As Milrad says, being negatively preoccupied during sex can impact your desire levels. But by remembering that everyone has worries and hangups during sex, it can be possible to kick back, let it all go, and truly enjoy the moment.


Not Getting Enough Sleep

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Not getting the recommended seven to nine hours of sleep per night will not only make you feel sluggish physically and mentally, but it might kill your sex drive.

And, again, it's all thanks to those pesky cortisol levels. "This can wreak havoc on some women's stress response and lead to a slow-down of reproductive activity as our bodies try to conserve energy for body systems that are necessary for life (like our lungs, heart and nervous system)," dietician Hannah Meier RD, LDN tells Bustle. When your body is fighting to stay awake, sex drive can be put on the back burner.


Taking Antidepressants Or Other Medications

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If medication for anxiety or depression is helping you feel more like yourself, and enjoy life again, then it's totally worth it. But do keep in mind that some antidepressants do have side effects that can affect sex drive.

"We know that antidepressants, specifically those in the SSRI group ... are associated with a decrease in sexual desire," Dr. Michael Ingber, of The Center for Specialized Women’s Health, tells Bustle.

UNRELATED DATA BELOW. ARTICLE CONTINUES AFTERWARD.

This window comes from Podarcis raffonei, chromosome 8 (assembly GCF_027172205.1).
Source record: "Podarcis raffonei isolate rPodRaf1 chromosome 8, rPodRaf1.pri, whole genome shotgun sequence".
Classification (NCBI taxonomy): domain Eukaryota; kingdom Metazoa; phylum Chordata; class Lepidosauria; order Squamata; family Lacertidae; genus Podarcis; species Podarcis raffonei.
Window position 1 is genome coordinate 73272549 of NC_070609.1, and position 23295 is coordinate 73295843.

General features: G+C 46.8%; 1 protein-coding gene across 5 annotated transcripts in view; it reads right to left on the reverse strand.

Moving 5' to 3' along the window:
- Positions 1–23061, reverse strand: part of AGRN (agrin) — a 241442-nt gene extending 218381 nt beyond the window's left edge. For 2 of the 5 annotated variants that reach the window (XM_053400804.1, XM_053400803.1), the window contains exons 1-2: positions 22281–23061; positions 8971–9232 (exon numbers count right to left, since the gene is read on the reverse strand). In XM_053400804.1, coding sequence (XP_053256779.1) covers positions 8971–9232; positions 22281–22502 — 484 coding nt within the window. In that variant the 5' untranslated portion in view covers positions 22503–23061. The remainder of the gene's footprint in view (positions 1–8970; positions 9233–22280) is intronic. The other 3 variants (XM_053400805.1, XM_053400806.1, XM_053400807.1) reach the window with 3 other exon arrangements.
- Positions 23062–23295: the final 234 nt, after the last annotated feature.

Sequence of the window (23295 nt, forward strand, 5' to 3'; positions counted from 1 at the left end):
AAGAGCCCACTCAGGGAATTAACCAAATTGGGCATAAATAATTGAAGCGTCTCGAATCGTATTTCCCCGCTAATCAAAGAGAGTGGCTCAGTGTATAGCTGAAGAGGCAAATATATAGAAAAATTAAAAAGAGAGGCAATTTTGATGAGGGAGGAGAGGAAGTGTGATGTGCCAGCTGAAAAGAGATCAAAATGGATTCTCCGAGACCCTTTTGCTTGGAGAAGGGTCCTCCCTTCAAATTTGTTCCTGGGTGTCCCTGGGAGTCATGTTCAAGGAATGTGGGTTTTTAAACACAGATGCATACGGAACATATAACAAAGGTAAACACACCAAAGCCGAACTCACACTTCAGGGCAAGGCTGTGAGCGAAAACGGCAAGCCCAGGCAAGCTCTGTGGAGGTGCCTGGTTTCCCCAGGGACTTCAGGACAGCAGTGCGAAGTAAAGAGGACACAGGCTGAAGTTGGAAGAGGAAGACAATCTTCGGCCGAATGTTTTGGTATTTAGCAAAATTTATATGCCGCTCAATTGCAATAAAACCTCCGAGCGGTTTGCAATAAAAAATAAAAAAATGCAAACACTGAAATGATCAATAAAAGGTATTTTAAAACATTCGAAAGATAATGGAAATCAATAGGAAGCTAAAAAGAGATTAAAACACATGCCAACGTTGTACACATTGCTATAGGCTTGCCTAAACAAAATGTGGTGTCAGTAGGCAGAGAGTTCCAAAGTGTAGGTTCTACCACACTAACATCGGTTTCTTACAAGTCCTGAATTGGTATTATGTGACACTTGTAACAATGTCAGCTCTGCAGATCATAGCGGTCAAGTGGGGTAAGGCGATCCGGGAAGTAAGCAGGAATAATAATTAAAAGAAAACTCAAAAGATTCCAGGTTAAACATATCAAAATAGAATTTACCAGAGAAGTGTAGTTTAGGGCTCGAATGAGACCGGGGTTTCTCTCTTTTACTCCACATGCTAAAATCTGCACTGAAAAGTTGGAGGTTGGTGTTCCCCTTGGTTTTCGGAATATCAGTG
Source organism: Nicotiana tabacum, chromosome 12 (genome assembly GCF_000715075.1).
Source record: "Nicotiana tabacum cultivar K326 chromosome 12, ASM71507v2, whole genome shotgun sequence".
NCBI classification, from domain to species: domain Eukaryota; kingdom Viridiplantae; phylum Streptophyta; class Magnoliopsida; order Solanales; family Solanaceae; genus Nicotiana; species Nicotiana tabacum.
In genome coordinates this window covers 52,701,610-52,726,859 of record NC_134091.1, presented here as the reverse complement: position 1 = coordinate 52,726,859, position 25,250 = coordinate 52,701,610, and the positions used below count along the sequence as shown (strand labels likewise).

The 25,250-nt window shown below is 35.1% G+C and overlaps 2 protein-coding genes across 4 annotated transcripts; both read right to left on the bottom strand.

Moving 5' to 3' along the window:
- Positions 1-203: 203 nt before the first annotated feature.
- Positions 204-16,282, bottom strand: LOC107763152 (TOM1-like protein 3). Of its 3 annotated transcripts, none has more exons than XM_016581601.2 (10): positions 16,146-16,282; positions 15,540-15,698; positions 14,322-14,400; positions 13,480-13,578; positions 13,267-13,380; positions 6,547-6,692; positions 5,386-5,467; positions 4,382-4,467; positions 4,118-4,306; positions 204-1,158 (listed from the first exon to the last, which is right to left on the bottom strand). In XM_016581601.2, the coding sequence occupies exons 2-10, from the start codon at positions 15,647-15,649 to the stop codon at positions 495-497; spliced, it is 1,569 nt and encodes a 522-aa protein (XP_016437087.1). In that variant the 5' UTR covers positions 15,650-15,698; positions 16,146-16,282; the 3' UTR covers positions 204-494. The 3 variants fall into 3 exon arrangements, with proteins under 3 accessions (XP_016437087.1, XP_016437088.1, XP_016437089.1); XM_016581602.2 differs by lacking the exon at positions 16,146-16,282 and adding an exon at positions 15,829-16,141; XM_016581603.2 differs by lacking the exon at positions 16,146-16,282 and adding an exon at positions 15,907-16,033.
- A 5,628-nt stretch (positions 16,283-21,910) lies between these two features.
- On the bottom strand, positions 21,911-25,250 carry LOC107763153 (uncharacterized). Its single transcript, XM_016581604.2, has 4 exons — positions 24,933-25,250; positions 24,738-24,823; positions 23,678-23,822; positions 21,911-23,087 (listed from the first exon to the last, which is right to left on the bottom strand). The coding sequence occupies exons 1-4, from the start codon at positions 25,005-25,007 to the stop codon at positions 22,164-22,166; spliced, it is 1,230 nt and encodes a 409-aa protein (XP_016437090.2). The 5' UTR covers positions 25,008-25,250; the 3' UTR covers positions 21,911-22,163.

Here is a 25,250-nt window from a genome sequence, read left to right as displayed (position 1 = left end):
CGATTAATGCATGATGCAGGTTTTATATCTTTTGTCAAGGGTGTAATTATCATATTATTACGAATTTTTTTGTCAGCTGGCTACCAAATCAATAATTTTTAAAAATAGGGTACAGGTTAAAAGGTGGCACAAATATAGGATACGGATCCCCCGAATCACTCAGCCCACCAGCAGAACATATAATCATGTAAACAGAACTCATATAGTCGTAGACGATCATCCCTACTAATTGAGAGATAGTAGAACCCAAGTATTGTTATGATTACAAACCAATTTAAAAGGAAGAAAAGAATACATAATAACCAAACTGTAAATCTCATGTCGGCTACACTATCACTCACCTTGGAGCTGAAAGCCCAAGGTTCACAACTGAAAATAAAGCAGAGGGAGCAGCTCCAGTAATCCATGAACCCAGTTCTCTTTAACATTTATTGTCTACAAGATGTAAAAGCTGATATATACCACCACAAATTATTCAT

But that doesn't mean you should stop taking them, or adjust your dose without consulting your doctor. If you feel like your pills are preventing you from enjoying sex, talk with your doctor to see what you can do to even out your moods, and still enjoy sex.



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While it's certainly OK to have a few drinks in moderation, or a glass of wine before bed, studies have shown that chronic drinking can lower your sex drive. "Sexual desire and arousal is often a 'central' phenomenon in women, meaning it starts in the brain," says Ingber. Studies show that many women who chronically drink experience low sex drive, Ingber says, while many also experience a decrease in orgasms.

If you think this might be the reason why you're suddenly turned off sexually, speak with a doctor about your alcohol use, and how you might be able to cut back.


Playing Video Games For Hours

Sexual desire has (eye roll) been studied more in men than in women. But because research has shown sexual desire may not be different in women than it is in men, despite the sexist stereotypes we're used to hearing, certain causes of low sex drives many not be gender-exclusive. "For example, one study showed that video game play for more than one hour per day was associated with a lower sexual desire in men," Ingber says. There is a chance this can apply to female sex drive as well, Ingber says.

Although low sex drive may be difficult discuss, you are not alone in feeling the way you do. Whether it be stress, or certain types of medication, there are many habits that can affect sex drive, and speaking with a loved one, doctor, or therapist specializing in sexual health can help.